The 1940s and early 1950s constituted an important period of post-war reconstruction. Decrees designed for the most part to bring the entire country under centralised, and standardised, administration, were issued as early as 10 March 1942. Dealing with a wide variety of subjects, including significantly enough taxation, they were from that date published regularly, in the Negarit Gazeta, of official gazette. They bore the signature of the Minister of the Pen, or official writer of proclamations, which gave them the stamp of imperial authority.
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Ethiopia's Post World War II Relations with the British

Ethiopian Argument | Monday, March 24, 2014
By Dr. Richard Pankhurst:-
We saw last week that Ethiopia’s liberation from Italian fascist rule, by British forces, resulted in no small Ethio-British tension. Now read on:
Haile Sellassie Unwilling to Accept British Hegemony
Haile Sellassie, 1n 1941, was unwilling to acquiesce in British hegemony, or to accept the British political agenda. He succeeded in despatching a telegram to Prime Minister Winston Churchill, in London, inquiring why a treaty between Ethiopia and Britain had been so long delayed. The British Premier replied, by way of excuse, that this had been due to a desire to ensure that nothing remained in the draft agreement “which could be interpreted as interfering with your sovereign rights or with the independence of Ethiopia”. The Emperor, determined to spur the British to action, promptly had this reply broadcast on Addis Ababa radio. The Government in London, feeling that further delays were impermissible, thereupon summoned Sir Philip to England, where Churchill and Eden pressed him to come to a speedy agreement with the Emperor.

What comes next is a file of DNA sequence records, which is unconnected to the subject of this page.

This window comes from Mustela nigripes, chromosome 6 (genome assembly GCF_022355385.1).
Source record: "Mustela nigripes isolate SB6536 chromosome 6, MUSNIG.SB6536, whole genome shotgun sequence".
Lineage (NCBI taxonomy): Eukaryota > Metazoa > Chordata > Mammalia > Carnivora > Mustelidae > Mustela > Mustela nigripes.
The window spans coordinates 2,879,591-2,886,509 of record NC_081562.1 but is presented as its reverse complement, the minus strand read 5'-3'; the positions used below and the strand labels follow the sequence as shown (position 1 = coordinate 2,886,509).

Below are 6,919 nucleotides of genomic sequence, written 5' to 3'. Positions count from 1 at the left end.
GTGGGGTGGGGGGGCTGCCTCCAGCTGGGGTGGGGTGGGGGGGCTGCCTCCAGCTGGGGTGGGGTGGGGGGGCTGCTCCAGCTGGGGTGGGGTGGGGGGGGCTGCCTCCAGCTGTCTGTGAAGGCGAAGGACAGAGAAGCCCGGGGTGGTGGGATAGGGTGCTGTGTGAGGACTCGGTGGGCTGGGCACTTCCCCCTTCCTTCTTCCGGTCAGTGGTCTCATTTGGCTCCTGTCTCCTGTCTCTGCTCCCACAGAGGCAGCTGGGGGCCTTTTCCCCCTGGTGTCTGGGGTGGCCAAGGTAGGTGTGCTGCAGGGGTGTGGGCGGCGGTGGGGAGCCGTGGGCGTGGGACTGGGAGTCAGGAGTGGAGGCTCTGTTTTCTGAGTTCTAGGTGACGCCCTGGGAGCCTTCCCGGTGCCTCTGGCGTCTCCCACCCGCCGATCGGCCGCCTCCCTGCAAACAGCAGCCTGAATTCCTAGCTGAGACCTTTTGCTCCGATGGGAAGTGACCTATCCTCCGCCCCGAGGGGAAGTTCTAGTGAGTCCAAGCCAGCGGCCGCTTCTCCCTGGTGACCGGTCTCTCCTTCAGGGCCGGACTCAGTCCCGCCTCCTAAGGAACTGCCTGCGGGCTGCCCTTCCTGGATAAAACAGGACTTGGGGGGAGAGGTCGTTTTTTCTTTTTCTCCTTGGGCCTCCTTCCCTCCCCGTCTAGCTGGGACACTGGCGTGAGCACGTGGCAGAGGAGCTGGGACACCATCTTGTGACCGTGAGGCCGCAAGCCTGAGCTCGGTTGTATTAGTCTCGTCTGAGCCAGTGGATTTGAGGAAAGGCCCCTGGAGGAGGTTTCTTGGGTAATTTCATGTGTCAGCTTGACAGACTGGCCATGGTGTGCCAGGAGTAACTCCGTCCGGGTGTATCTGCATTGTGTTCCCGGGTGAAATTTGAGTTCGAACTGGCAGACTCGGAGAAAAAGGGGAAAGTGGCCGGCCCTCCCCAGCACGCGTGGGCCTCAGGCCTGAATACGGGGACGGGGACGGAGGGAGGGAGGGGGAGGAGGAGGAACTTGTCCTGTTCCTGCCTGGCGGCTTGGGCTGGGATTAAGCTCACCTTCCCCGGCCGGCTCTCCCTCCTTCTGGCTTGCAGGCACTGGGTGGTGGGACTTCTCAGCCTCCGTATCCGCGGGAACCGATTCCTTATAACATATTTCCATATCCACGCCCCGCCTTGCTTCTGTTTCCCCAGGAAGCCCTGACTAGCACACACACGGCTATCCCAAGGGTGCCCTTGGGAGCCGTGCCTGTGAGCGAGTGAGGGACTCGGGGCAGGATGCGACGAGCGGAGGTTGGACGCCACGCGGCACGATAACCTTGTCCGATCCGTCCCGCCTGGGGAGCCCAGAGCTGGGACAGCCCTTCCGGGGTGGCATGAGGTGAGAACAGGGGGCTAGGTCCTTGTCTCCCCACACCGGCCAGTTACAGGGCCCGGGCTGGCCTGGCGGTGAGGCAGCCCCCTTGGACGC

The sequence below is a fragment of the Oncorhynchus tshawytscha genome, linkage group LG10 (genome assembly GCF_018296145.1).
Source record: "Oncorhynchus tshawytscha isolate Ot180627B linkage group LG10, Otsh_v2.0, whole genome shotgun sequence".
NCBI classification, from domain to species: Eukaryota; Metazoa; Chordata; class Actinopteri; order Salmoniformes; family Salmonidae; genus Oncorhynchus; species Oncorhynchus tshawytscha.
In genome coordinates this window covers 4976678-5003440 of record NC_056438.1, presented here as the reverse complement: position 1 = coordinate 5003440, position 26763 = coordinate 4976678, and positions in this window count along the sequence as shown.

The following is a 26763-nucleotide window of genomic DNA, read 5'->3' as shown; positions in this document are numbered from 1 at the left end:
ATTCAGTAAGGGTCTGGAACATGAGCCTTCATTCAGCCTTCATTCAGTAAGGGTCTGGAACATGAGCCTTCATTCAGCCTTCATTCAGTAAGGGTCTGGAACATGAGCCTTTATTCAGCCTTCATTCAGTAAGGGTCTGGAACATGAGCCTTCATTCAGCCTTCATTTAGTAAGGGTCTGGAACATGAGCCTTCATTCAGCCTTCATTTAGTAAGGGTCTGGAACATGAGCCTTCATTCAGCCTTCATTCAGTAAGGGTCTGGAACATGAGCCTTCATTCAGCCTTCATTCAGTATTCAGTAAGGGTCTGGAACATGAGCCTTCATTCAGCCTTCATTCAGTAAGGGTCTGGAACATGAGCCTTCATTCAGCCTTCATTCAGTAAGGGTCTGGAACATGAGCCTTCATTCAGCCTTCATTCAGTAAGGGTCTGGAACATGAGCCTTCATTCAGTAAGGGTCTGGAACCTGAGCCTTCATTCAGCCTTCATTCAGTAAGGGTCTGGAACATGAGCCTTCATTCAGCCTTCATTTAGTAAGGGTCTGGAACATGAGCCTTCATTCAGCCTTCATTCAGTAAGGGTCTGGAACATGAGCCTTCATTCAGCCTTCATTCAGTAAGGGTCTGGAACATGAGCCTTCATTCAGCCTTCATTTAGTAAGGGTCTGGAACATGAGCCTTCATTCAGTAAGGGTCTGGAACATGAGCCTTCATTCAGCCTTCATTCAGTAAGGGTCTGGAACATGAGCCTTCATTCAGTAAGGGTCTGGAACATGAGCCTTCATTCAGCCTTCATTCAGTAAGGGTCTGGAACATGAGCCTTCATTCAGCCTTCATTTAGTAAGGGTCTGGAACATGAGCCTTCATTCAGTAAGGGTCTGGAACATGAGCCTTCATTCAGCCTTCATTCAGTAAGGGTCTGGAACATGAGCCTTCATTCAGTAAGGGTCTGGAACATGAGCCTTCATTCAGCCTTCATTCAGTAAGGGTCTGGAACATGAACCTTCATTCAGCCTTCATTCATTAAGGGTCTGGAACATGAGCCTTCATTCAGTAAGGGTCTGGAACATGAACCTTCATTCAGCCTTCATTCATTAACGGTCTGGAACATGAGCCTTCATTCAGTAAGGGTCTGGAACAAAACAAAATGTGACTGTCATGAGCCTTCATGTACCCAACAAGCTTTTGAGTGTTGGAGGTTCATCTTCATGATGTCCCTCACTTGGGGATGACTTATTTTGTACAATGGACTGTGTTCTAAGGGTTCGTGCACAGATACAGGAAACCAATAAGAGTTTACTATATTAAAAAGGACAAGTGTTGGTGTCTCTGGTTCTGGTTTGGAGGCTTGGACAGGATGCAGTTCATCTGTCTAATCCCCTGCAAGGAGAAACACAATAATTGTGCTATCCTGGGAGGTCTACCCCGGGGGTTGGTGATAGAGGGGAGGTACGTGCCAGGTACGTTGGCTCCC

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1941: The Italian Departure, and the Arrival of the British

Ethiopian Argument | Monday, March 24, 2014
By Dr. Richard Pankhurst:-
We saw last week how Mussolini’s entry into the European war, on 10 June 1941, led directly to Ethiopia’s Liberation, and to the country’s occupation by British troops. Now read on:
The Italian Legacy
The collapse of fascist rule, the termination of Italian investment, upon which the Italian East African empire had hitherto been based, the demobilisation of colonial soldiers, many still in possession of their weapons, the disruption of the economy, the consequent drying-up of trade, and hence of government revenue, created major problems for newly liberated Ethiopia, in 1941.